The night sky in September 2015

posted 27 Aug 2015, 12:33 by Pete Collins
by Anne Holt

Sunset:   Sept 1st   19.59,   Sept 30th   18.48

Sunset on 24th, the day of our first meeting of the season,  is at 19.03

The Autumnal Equinox, when the sun crosses the celestial equator, is on 23rd.

This month's highlight

The big event this month is, of course, the total Lunar eclipse in the early hours of Monday 28th. The Moon will move into the Earth's shadow at 02.07 BST. Totality is from 03.11 to 04.28.  During totality the moon can be seen as sunlight passing through our atmosphere is refracted onto the surface as it hits water and dust particles.The green to violet part of the spectrum is filtered out leaving the red and orange rays to fall on the moon.  The colour of the eclipsed moon can range from a copper hue to a deep blood red, depending on atmospheric conditions at the time.

September's full moon is the Harvest Moon (nearest full moon to the autumnal equinox) and the largest this year, as it is at its closest to Earth, so this eclipse could be really spectacular - weather permitting.


The Milky Way in still prominent overhead, albeit not in these parts! Find a dark sky site though, and it's spectacular.

The Summer Triangle is high in the southern sky for much of the night in early September.  By month end Aquila is setting in the west at about 2am, with Lyra and Cygnus following just before dawn.

However, on the opposite side of the sky, the Pleiades are climbing above the horizon in the east by 10.30pm at the start of September, and as darkness falls at month end. Capella, in Auriga, and the V shaped Hyades cluster at the head of Taurus the Bull are not far behind.

If you stay up until about 4am (or get up very early) you might see Orion making a welcome return to the night sky.  By the end of September, it should be above the horizon by 2am.

The ecliptic is now slightly higher across the Eastern sky, passing through Capricorn, Aquarius and Aries - though none of these are particularly bright or memorable.

Pegasus, Perseus and Andromeda are still well placed, rising in the east to north east from mid evening, as is the bright W asterism of Cassiopeia higher in the north east.


Several planets are now morning objects, so may be seen by anyone getting up early, or staying up late, to view the eclipse.

Venus:  at mag -4.4 is now shining very brightly in the dawn sky.  At the start of September it will be rising about 90 minutes before the sun, increasing to almost 4 hours by month end.

Mars, in Cancer, is moving into Leo during the month, mag 1.8. It's not far from Venus but around 300 times  fainter. It will be less than one dgree from the bright star Regulus in Leo on the morning of 25th.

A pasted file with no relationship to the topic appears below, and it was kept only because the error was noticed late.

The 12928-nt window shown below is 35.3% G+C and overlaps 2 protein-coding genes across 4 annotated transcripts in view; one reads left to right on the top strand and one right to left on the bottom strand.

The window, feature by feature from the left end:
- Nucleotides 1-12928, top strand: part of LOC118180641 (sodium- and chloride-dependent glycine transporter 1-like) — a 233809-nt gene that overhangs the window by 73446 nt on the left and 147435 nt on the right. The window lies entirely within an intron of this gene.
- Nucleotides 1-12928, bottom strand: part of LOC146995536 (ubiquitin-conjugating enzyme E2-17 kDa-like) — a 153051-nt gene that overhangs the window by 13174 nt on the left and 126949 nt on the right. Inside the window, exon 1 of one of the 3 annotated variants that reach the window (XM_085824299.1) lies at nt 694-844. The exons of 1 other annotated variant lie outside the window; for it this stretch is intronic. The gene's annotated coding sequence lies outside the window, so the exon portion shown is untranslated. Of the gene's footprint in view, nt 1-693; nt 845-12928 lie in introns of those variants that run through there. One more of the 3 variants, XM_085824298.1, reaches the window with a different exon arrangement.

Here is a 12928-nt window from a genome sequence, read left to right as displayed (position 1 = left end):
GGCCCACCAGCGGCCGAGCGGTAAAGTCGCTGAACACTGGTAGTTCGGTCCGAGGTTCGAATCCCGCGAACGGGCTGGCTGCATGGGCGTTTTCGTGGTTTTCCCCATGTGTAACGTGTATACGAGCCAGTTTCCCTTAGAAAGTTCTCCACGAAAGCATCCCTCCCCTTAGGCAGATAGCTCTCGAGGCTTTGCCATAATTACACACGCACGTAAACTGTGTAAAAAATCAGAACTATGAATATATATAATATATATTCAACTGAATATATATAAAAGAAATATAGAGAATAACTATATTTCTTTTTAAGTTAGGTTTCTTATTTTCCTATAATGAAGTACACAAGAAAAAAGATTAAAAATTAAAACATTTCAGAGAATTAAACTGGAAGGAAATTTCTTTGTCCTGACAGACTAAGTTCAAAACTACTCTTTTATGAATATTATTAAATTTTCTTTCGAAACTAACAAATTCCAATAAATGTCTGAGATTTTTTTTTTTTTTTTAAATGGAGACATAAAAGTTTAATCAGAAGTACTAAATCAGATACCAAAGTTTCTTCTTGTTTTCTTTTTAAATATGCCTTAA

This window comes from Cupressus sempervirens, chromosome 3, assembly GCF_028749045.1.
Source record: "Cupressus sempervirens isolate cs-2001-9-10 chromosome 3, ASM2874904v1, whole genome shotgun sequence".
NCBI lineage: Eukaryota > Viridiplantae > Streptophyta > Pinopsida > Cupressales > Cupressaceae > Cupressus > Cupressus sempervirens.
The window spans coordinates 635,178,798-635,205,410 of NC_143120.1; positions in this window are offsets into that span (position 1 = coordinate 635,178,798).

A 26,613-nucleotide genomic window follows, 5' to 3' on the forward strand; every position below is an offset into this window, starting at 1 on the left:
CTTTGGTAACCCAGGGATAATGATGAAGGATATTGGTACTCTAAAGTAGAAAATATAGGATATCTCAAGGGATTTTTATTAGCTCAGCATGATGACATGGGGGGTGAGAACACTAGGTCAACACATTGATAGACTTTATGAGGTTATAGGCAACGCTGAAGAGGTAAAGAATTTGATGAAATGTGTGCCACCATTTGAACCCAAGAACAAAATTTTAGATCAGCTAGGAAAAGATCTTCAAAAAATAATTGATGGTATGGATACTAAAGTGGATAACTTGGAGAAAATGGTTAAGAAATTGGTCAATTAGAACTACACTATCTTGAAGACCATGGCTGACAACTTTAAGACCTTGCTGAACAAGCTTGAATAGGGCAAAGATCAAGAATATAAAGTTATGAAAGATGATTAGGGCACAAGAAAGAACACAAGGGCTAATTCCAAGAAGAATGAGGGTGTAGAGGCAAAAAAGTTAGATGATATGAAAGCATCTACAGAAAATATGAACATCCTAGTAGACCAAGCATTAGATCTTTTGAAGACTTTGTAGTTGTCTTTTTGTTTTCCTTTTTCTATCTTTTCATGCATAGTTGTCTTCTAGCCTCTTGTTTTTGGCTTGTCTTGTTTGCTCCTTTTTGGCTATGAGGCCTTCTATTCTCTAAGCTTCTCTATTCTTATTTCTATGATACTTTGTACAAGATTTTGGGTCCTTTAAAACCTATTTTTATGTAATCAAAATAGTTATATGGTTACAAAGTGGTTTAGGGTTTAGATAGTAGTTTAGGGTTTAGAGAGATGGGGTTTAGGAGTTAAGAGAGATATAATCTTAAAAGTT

Jupiter: also in Leo,  mag -1.7. In early September it may be visible low in the South East, just before sunrise.  By month end it will be rising around 4.30.

Uranus:  in Pisces, mag 5.7. Rising around 9pm in early Sept and as the sky darkens by the end of the month, visible for most of the night. It's a good test of eyesight and viewing conditions.  If you can see it with the naked eye, both are excellent.   It is easily seen in good binoculars but the greenish colour can only be seen through a telescope. it will be just one and a half degrees south of the Moon at 3am on 29th.

Neptune:  in  Aquarius, mag 7. At opposition on Sept 1st and visible, fairly low in the sky, all night long - through a telescope. You need a good finder chart or goto telescope to locate it.

Saturn: in Libra, mag 0.6. Setting not long after the sun but may be visible, low in the South West, as the sky darkens,  especially in the early part of the month.

Mercury: reaches greatest eastern elongation on 4th but is still very low on the Western horizon and hardly visible.

Comet 67P Churyumov Gerasimenko (the comet that the Rosetta probe is following) might be visible in larger scopes this month. It is expected to be at around mag 13 in early September. It starts the month in Gemini then moves down through Cancer, passing close to M44 around 15th to 18th, then into Leo at month end.
For more info see
This site also gives charts of the positions of many other celestial objects.

Meteor Showers

No major showers, though sporadic activity is said to be high in September.

Alpha Aurigids
Active until Sept 10th.  Peak August 31st but some meteors could still be seen.

September Perseids,
Active 5th to 21st.  Peak 9th  ZHR 9
Usually faint meteors.   There was a stronger display in 2013, so you never know!

Beta Cassiopeids
Couldn't find much information about these, except that they peak between Sept 1st and 6th.

Descriibed  as weak and diffuse, possibly has 2 separate radiants.  It also appears to have 2 peaks - 9th and 21st of September.
One site says that this shower is 'poorly observed due to lack of observation'.   Can't argue with that.